Another tip, be cognizant of the difference between sustained drawing amperage, and spikes; when a server starts up, it can spike to 1.5+ amps. I've seen many circuits trip because, while the draw should have been in an acceptable range, spinning up a number of servers at the same time was too much.

I blogged about my own experience with this here: http://blog.preinheimer.com/index.php?/archives/413-Buying-a...

Nice article, thanks, but does it applies to all types of the datacenters?

I can't see a type of datacenter it doesn't apply to. You pay for transit, power draw, and to a lesser extent rack units. If you get a rack or a half rack with your expected power draw and want to spill past that they'll be charging you extra because that's space they can't sell to someone else. Some datacenters also provide cages, so your hardware is physically separated from other people. That'll cost extra too.

The only thing I didn't see a mention of is DC power, whereas your out of the box power supplies on most OEM equipment is for AC. Most of the server supplies nowadays should be able to handle 240V, 208V, and 120V with AC on the same unit, when you go DC you want to consider buying a separate AC power supply for setting up the server in your office (unless you drop ship it to the colo).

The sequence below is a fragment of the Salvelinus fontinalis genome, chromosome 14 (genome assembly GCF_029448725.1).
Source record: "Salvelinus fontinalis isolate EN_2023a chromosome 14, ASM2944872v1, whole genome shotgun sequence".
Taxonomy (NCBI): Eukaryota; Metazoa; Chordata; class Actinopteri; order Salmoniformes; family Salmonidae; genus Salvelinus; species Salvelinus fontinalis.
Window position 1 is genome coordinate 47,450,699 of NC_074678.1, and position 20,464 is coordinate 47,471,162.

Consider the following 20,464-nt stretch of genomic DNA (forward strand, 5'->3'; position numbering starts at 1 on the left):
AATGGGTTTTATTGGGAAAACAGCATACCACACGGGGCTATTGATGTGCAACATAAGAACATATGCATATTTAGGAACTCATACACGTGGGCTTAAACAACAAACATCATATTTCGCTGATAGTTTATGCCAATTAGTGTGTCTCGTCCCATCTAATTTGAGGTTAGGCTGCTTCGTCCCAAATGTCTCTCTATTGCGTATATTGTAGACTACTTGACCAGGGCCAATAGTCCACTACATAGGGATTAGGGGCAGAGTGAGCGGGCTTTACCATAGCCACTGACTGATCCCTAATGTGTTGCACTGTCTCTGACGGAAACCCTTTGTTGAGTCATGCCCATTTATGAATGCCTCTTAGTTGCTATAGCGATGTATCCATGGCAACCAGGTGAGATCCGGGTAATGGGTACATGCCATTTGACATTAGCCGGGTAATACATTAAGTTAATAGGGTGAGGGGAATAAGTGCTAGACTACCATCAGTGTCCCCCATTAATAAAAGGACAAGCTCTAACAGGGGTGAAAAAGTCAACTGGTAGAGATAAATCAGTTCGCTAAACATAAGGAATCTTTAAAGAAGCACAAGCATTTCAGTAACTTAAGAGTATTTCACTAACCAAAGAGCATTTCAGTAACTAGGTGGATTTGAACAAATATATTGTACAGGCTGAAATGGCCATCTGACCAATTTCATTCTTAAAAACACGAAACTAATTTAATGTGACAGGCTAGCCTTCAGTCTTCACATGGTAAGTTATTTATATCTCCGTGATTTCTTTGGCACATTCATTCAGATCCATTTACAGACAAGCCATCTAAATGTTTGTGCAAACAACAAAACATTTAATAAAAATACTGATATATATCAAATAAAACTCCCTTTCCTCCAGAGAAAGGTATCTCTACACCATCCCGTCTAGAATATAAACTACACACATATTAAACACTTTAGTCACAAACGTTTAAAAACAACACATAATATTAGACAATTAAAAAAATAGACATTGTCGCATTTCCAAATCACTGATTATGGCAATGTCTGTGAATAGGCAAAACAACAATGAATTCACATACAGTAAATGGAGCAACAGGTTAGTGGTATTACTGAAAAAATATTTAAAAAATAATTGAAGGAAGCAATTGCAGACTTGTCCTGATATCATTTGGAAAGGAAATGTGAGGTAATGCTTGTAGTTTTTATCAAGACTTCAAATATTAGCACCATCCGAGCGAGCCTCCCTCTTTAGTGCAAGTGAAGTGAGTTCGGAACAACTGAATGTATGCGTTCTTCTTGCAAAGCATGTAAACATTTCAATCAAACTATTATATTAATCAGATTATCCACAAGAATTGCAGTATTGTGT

Make sure you get a very efficient power supply too, because while you can get the most efficient or power miserly server on the planet, an inefficient power supply will increase the draw significantly. You also want to right-size the power supply, because drawing too little power lowers the efficiency (there's an efficiency curve available for most PSUs that are rated).

How is it a “colocation” if it is your “first server”? In the age of on-line dictionaries no less?

A colocation center is a type of data center where equipment, space, and bandwidth are available for rental to retail customers. Colocation facilities provide space, power, cooling, and physical security for the server, storage, and networking equipment of other firms—and connect them to a variety of telecommunications and network service providers—with a minimum of cost and complexity.

Colocation by no means indicates you have multiple servers that need housing nowadays.

Your server is co-located with other customers' servers.

The irony is delicious, you'd have fared much better with the first sentence alone.